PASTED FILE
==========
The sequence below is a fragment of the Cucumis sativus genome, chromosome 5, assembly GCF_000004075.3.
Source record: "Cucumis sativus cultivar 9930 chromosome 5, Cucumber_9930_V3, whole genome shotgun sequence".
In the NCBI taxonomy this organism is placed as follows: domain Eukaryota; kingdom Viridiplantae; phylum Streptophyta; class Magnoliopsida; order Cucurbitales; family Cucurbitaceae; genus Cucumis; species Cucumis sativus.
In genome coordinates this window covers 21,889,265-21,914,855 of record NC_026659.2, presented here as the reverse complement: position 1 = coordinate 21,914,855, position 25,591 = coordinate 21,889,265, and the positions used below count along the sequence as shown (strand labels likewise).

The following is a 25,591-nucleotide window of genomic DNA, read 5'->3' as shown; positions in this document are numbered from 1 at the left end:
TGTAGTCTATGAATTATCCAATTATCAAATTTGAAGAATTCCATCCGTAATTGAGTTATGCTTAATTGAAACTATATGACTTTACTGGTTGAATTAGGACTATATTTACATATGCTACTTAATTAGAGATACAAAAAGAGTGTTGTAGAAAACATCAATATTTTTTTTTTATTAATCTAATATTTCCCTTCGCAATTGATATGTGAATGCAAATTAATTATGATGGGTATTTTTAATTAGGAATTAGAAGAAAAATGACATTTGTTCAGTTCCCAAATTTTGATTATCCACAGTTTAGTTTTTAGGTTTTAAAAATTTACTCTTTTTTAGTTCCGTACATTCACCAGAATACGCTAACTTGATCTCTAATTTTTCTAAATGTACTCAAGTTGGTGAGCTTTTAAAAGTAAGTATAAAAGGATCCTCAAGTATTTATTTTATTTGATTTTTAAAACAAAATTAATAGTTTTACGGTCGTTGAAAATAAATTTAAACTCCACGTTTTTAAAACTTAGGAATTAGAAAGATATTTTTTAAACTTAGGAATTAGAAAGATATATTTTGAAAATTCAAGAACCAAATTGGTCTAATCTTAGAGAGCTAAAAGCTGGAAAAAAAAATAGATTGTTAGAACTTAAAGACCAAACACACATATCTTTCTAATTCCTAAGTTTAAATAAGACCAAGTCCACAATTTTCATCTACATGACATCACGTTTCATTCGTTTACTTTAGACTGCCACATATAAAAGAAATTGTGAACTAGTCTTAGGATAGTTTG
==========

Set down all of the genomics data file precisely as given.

The sequence below is a fragment of the Cucumis sativus genome, chromosome 5, assembly GCF_000004075.3.
Source record: "Cucumis sativus cultivar 9930 chromosome 5, Cucumber_9930_V3, whole genome shotgun sequence".
In the NCBI taxonomy this organism is placed as follows: domain Eukaryota; kingdom Viridiplantae; phylum Streptophyta; class Magnoliopsida; order Cucurbitales; family Cucurbitaceae; genus Cucumis; species Cucumis sativus.
In genome coordinates this window covers 21,889,265-21,914,855 of record NC_026659.2, presented here as the reverse complement: position 1 = coordinate 21,914,855, position 25,591 = coordinate 21,889,265, and the positions used below count along the sequence as shown (strand labels likewise).

The following is a 25,591-nucleotide window of genomic DNA, read 5'->3' as shown; positions in this document are numbered from 1 at the left end:
TGTAGTCTATGAATTATCCAATTATCAAATTTGAAGAATTCCATCCGTAATTGAGTTATGCTTAATTGAAACTATATGACTTTACTGGTTGAATTAGGACTATATTTACATATGCTACTTAATTAGAGATACAAAAAGAGTGTTGTAGAAAACATCAATATTTTTTTTTTATTAATCTAATATTTCCCTTCGCAATTGATATGTGAATGCAAATTAATTATGATGGGTATTTTTAATTAGGAATTAGAAGAAAAATGACATTTGTTCAGTTCCCAAATTTTGATTATCCACAGTTTAGTTTTTAGGTTTTAAAAATTTACTCTTTTTTAGTTCCGTACATTCACCAGAATACGCTAACTTGATCTCTAATTTTTCTAAATGTACTCAAGTTGGTGAGCTTTTAAAAGTAAGTATAAAAGGATCCTCAAGTATTTATTTTATTTGATTTTTAAAACAAAATTAATAGTTTTACGGTCGTTGAAAATAAATTTAAACTCCACGTTTTTAAAACTTAGGAATTAGAAAGATATTTTTTAAACTTAGGAATTAGAAAGATATATTTTGAAAATTCAAGAACCAAATTGGTCTAATCTTAGAGAGCTAAAAGCTGGAAAAAAAAATAGATTGTTAGAACTTAAAGACCAAACACACATATCTTTCTAATTCCTAAGTTTAAATAAGACCAAGTCCACAATTTTCATCTACATGACATCACGTTTCATTCGTTTACTTTAGACTGCCACATATAAAAGAAATTGTGAACTAGTCTTAGGATAGTTTG